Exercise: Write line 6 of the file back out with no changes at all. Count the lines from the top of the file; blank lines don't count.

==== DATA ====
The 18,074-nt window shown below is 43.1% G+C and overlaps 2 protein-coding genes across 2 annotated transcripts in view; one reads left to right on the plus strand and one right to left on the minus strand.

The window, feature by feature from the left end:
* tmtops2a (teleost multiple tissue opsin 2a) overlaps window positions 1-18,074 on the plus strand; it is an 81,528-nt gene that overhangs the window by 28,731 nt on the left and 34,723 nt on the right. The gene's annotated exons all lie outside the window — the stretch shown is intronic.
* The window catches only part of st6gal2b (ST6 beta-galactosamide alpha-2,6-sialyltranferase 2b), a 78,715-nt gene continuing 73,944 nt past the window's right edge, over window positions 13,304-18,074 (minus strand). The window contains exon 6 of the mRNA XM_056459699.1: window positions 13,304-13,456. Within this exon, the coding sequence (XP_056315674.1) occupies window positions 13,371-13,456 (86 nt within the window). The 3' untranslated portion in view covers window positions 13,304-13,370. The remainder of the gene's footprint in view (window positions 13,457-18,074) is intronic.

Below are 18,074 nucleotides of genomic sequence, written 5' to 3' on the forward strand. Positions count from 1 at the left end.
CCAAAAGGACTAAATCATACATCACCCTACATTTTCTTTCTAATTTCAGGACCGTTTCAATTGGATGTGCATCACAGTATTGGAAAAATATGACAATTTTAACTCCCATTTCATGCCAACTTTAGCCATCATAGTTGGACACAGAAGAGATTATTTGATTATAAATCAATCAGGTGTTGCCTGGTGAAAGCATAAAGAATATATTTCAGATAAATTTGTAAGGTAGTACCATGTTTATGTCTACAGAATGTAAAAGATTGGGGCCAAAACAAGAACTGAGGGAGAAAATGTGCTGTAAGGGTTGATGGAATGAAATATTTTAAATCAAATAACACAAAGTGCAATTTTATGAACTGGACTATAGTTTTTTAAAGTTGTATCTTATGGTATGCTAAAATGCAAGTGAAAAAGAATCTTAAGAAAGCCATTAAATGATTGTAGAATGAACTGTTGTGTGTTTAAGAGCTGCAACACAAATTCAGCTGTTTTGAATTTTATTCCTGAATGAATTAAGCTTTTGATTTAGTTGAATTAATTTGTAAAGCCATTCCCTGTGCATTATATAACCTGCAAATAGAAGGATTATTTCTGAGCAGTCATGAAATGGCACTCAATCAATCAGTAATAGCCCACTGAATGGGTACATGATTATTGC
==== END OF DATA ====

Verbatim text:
CCAAAAGGACTAAATCATACATCACCCTACATTTTCTTTCTAATTTCAGGACCGTTTCAATTGGATGTGCATCACAGTATTGGAAAAATATGACAATTTTAACTCCCATTTCATGCCAACTTTAGCCATCATAGTTGGACACAGAAGAGATTATTTGATTATAAATCAATCAGGTGTTGCCTGGTGAAAGCATAAAGAATATATTTCAGATAAATTTGTAAGGTAGTACCATGTTTATGTCTACAGAATGTAAAAGATTGGGGCCAAAACAAGAACTGAGGGAGAAAATGTGCTGTAAGGGTTGATGGAATGAAATATTTTAAATCAAATAACACAAAGTGCAATTTTATGAACTGGACTATAGTTTTTTAAAGTTGTATCTTATGGTATGCTAAAATGCAAGTGAAAAAGAATCTTAAGAAAGCCATTAAATGATTGTAGAATGAACTGTTGTGTGTTTAAGAGCTGCAACACAAATTCAGCTGTTTTGAATTTTATTCCTGAATGAATTAAGCTTTTGATTTAGTTGAATTAATTTGTAAAGCCATTCCCTGTGCATTATATAACCTGCAAATAGAAGGATTATTTCTGAGCAGTCATGAAATGGCACTCAATCAATCAGTAATAGCCCACTGAATGGGTACATGATTATTGC